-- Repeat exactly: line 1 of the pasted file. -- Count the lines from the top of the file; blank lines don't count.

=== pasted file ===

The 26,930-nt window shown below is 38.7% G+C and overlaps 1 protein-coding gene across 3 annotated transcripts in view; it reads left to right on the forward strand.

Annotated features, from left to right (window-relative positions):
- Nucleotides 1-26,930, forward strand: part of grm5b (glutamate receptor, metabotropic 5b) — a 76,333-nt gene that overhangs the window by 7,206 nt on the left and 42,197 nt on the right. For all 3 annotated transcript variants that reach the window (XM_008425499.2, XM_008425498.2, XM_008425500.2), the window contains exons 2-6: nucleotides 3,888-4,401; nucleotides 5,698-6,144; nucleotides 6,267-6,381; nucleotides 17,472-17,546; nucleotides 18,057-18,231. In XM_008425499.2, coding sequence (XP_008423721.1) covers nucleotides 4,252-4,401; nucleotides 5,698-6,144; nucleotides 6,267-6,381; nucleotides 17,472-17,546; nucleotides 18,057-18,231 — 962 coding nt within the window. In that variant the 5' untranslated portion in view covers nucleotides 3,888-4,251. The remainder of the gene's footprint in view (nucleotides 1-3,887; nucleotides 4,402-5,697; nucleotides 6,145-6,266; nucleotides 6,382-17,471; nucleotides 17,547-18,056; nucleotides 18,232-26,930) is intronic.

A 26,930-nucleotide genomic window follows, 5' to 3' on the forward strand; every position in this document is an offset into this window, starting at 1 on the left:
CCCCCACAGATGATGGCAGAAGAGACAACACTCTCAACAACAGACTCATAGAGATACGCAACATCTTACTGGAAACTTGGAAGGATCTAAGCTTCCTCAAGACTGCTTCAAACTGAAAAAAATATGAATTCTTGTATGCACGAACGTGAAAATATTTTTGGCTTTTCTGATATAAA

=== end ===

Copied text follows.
The 26,930-nt window shown below is 38.7% G+C and overlaps 1 protein-coding gene across 3 annotated transcripts in view; it reads left to right on the forward strand.